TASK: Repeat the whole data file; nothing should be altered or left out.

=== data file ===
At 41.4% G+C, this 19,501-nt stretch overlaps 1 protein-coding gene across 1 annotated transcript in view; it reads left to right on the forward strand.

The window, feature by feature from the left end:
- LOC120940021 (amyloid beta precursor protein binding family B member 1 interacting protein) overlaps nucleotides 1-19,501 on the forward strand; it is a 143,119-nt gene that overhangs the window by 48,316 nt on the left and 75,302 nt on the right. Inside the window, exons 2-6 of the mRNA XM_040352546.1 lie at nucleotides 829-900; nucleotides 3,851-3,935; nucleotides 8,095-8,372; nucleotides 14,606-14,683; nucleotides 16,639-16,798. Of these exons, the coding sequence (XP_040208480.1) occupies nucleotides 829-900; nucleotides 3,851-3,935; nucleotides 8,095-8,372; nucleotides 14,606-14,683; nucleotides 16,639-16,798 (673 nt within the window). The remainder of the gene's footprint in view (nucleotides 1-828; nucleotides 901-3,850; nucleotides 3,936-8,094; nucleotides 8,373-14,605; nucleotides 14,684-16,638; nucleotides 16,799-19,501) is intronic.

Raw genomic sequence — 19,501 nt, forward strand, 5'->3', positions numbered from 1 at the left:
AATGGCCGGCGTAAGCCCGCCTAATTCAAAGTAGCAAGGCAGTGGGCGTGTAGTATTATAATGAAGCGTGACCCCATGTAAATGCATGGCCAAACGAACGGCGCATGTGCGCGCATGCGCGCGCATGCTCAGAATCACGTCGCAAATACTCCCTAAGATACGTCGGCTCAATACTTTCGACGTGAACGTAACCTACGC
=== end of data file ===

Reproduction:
At 41.4% G+C, this 19,501-nt stretch overlaps 1 protein-coding gene across 1 annotated transcript in view; it reads left to right on the forward strand.

The window, feature by feature from the left end:
- LOC120940021 (amyloid beta precursor protein binding family B member 1 interacting protein) overlaps nucleotides 1-19,501 on the forward strand; it is a 143,119-nt gene that overhangs the window by 48,316 nt on the left and 75,302 nt on the right. Inside the window, exons 2-6 of the mRNA XM_040352546.1 lie at nucleotides 829-900; nucleotides 3,851-3,935; nucleotides 8,095-8,372; nucleotides 14,606-14,683; nucleotides 16,639-16,798. Of these exons, the coding sequence (XP_040208480.1) occupies nucleotides 829-900; nucleotides 3,851-3,935; nucleotides 8,095-8,372; nucleotides 14,606-14,683; nucleotides 16,639-16,798 (673 nt within the window). The remainder of the gene's footprint in view (nucleotides 1-828; nucleotides 901-3,850; nucleotides 3,936-8,094; nucleotides 8,373-14,605; nucleotides 14,684-16,638; nucleotides 16,799-19,501) is intronic.

Raw genomic sequence — 19,501 nt, forward strand, 5'->3', positions numbered from 1 at the left:
AATGGCCGGCGTAAGCCCGCCTAATTCAAAGTAGCAAGGCAGTGGGCGTGTAGTATTATAATGAAGCGTGACCCCATGTAAATGCATGGCCAAACGAACGGCGCATGTGCGCGCATGCGCGCGCATGCTCAGAATCACGTCGCAAATACTCCCTAAGATACGTCGGCTCAATACTTTCGACGTGAACGTAACCTACGC